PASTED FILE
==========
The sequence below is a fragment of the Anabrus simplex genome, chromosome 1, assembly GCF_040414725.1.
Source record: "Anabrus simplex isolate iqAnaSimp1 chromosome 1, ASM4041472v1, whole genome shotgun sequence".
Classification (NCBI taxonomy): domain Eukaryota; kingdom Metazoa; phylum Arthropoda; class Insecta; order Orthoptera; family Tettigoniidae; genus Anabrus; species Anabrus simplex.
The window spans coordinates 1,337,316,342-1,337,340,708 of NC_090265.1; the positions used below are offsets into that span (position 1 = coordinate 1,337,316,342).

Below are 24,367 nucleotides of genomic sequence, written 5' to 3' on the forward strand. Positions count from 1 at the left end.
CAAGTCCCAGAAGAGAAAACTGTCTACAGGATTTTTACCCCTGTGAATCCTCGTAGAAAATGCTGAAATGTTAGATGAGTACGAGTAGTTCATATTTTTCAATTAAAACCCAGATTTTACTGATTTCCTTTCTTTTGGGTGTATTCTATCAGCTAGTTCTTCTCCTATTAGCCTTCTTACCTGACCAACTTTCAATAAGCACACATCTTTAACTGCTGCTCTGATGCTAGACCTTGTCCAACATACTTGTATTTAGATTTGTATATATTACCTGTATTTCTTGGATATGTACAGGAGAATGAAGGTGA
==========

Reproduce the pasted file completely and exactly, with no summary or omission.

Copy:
The sequence below is a fragment of the Anabrus simplex genome, chromosome 1, assembly GCF_040414725.1.
Source record: "Anabrus simplex isolate iqAnaSimp1 chromosome 1, ASM4041472v1, whole genome shotgun sequence".
Classification (NCBI taxonomy): domain Eukaryota; kingdom Metazoa; phylum Arthropoda; class Insecta; order Orthoptera; family Tettigoniidae; genus Anabrus; species Anabrus simplex.
The window spans coordinates 1,337,316,342-1,337,340,708 of NC_090265.1; the positions used below are offsets into that span (position 1 = coordinate 1,337,316,342).

Below are 24,367 nucleotides of genomic sequence, written 5' to 3' on the forward strand. Positions count from 1 at the left end.
CAAGTCCCAGAAGAGAAAACTGTCTACAGGATTTTTACCCCTGTGAATCCTCGTAGAAAATGCTGAAATGTTAGATGAGTACGAGTAGTTCATATTTTTCAATTAAAACCCAGATTTTACTGATTTCCTTTCTTTTGGGTGTATTCTATCAGCTAGTTCTTCTCCTATTAGCCTTCTTACCTGACCAACTTTCAATAAGCACACATCTTTAACTGCTGCTCTGATGCTAGACCTTGTCCAACATACTTGTATTTAGATTTGTATATATTACCTGTATTTCTTGGATATGTACAGGAGAATGAAGGTGA